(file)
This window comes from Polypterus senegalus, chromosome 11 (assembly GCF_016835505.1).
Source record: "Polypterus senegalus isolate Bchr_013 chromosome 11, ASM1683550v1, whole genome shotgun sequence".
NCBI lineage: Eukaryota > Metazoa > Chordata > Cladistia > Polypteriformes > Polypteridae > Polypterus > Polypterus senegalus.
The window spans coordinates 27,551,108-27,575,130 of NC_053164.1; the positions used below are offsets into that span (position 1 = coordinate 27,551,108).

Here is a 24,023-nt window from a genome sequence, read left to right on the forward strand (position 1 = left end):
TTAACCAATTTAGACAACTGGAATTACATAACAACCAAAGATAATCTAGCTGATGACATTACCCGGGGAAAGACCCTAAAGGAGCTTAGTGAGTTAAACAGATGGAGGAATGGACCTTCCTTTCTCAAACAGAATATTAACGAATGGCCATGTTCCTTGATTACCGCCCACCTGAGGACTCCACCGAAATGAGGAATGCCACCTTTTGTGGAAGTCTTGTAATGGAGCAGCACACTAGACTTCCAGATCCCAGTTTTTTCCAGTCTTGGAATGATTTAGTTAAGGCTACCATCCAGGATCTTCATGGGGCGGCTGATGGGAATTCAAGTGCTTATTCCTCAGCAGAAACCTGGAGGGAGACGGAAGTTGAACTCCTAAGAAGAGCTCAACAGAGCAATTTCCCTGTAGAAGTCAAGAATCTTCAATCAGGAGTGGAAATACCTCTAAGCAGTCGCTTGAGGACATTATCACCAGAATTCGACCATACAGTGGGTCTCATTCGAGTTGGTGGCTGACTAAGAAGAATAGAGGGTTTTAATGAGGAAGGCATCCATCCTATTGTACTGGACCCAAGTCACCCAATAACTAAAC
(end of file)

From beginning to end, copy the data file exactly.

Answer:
This window comes from Polypterus senegalus, chromosome 11 (assembly GCF_016835505.1).
Source record: "Polypterus senegalus isolate Bchr_013 chromosome 11, ASM1683550v1, whole genome shotgun sequence".
NCBI lineage: Eukaryota > Metazoa > Chordata > Cladistia > Polypteriformes > Polypteridae > Polypterus > Polypterus senegalus.
The window spans coordinates 27,551,108-27,575,130 of NC_053164.1; the positions used below are offsets into that span (position 1 = coordinate 27,551,108).

Here is a 24,023-nt window from a genome sequence, read left to right on the forward strand (position 1 = left end):
TTAACCAATTTAGACAACTGGAATTACATAACAACCAAAGATAATCTAGCTGATGACATTACCCGGGGAAAGACCCTAAAGGAGCTTAGTGAGTTAAACAGATGGAGGAATGGACCTTCCTTTCTCAAACAGAATATTAACGAATGGCCATGTTCCTTGATTACCGCCCACCTGAGGACTCCACCGAAATGAGGAATGCCACCTTTTGTGGAAGTCTTGTAATGGAGCAGCACACTAGACTTCCAGATCCCAGTTTTTTCCAGTCTTGGAATGATTTAGTTAAGGCTACCATCCAGGATCTTCATGGGGCGGCTGATGGGAATTCAAGTGCTTATTCCTCAGCAGAAACCTGGAGGGAGACGGAAGTTGAACTCCTAAGAAGAGCTCAACAGAGCAATTTCCCTGTAGAAGTCAAGAATCTTCAATCAGGAGTGGAAATACCTCTAAGCAGTCGCTTGAGGACATTATCACCAGAATTCGACCATACAGTGGGTCTCATTCGAGTTGGTGGCTGACTAAGAAGAATAGAGGGTTTTAATGAGGAAGGCATCCATCCTATTGTACTGGACCCAAGTCACCCAATAACTAAAC